Oh, strawberries! Could there be a more perfect fruit? Sweet, juicy, and so tantalizingly colourful, strawberries are the stars of the berry world, in my opinion. One cup contains 47 calories and 141% of your daily total of Vitamin C, so eating them is exactly akin to boosting your immunity in a very tasty way.
It doesn't matter how long Seinfeld has been off the air: whenever I hear the words "Kung Pao," I think of George Costanza. George likes spicy chicken! Fortunately for me, my children have started to take an interest in Seinfeld reruns, and so they do not immediately raise their eyebrows and exchange meaningful glances when I repeatedly say "Nicole likes spicy cauliflower!" while preparing this meal.
Nutritional yeast is a common staple in plant-based cooking, and of all the ingredients I use, it is the one I get questioned about the most. Nutritional yeast is as common as salt in the cupboards of those of us who have been following plant-based diets for a long time, so I sometimes forget that not everyone is acquainted with this tasty little flake. For every question I receive, I assume there are many people who wonder about it but do not want to ask.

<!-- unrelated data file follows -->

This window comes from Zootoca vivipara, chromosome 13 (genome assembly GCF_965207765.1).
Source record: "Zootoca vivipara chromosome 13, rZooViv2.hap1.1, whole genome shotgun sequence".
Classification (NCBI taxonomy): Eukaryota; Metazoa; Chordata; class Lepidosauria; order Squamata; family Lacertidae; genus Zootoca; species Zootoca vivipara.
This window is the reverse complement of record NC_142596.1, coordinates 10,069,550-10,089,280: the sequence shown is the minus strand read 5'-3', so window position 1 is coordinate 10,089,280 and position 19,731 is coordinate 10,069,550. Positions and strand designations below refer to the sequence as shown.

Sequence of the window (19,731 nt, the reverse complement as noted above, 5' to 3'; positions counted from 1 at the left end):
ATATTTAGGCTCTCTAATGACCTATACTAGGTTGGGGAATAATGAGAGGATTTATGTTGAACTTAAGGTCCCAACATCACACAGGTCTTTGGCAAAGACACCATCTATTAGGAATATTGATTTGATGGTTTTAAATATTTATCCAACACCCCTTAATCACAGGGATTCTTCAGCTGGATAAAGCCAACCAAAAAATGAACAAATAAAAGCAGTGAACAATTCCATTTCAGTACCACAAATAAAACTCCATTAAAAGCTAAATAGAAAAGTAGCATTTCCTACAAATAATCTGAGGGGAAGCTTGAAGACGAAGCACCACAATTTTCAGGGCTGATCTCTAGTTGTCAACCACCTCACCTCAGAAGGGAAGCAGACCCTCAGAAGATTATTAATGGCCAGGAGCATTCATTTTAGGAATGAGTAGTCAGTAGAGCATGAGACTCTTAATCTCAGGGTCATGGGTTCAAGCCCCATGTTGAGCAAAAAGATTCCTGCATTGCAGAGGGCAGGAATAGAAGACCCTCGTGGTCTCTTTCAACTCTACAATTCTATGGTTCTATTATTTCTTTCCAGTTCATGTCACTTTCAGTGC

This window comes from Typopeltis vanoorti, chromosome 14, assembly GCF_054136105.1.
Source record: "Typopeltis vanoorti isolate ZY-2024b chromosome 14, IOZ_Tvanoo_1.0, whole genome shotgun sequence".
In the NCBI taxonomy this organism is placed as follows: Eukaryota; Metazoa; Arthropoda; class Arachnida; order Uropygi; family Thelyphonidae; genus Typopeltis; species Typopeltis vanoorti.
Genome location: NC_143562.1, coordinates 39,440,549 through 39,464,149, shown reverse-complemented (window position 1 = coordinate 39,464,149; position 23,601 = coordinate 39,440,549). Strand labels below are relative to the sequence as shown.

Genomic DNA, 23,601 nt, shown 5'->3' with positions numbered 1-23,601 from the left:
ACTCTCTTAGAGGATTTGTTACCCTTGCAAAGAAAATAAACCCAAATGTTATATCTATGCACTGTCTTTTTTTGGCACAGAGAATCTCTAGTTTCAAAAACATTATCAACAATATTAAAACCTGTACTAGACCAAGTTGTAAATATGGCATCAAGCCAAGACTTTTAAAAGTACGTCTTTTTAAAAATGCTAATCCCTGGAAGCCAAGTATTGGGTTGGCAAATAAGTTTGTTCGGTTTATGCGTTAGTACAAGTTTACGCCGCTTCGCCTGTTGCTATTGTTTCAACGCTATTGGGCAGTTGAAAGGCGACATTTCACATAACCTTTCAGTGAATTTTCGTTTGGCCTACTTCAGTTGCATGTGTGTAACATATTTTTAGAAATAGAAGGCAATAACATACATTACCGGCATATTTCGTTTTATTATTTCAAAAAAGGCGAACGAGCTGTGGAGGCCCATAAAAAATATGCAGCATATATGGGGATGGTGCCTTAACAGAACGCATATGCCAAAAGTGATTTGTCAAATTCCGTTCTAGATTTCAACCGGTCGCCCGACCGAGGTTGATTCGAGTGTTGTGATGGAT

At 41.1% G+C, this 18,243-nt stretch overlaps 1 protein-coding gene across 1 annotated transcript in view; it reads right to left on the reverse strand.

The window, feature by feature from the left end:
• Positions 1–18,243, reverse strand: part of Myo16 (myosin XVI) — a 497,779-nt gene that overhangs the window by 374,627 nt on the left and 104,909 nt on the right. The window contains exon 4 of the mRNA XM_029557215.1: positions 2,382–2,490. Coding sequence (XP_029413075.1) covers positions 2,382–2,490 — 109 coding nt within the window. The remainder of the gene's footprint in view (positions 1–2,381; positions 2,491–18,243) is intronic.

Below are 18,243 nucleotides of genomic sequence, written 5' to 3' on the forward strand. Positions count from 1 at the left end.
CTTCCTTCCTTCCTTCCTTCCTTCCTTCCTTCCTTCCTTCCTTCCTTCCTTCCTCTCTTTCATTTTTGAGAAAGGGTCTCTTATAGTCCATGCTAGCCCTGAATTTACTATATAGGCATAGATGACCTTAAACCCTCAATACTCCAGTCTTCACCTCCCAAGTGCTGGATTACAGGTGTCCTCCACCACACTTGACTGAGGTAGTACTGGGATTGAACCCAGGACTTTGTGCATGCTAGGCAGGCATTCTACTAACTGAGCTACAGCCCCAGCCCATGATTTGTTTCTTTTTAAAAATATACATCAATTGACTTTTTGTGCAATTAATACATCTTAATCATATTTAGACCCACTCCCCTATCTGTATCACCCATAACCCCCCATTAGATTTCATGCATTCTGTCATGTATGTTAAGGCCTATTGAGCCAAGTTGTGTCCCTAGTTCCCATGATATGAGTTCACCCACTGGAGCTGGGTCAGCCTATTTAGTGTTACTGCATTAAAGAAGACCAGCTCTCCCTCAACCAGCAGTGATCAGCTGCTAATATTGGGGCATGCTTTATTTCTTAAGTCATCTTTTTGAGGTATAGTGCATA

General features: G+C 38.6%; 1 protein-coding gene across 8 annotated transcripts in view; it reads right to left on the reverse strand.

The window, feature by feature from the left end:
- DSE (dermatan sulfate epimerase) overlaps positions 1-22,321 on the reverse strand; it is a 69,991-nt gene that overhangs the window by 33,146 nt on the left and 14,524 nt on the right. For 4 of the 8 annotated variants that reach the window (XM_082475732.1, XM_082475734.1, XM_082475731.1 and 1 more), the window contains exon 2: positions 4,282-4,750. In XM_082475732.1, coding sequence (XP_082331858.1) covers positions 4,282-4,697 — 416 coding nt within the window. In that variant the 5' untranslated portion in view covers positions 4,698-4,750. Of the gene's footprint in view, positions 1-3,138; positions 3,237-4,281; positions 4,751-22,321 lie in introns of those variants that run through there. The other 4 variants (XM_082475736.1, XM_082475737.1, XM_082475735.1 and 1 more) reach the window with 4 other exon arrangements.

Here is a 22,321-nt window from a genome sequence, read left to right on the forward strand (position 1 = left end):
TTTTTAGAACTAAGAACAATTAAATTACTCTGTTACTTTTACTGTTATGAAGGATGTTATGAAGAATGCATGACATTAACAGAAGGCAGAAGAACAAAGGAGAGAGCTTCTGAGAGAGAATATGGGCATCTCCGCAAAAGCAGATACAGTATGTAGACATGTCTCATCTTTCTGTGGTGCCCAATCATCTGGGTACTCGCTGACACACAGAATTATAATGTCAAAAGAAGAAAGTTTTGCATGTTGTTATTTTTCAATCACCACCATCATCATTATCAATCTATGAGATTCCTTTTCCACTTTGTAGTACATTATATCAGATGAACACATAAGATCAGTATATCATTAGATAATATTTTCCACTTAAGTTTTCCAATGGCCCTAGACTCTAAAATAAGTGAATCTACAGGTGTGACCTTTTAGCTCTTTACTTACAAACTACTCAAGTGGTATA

May I take a moment to applaud a certain member of the palm family? If fruit is nature's candy, then the Medjool date is nature's gummy bear, and I mean that in the best possible way. Medjool dates are exceptionally sweet little things, with the vast majority of their nutritive value coming from naturally-occurring glucose and fructose. That means that they can be used to make sweet treats in a natural, no-processed-sugar way.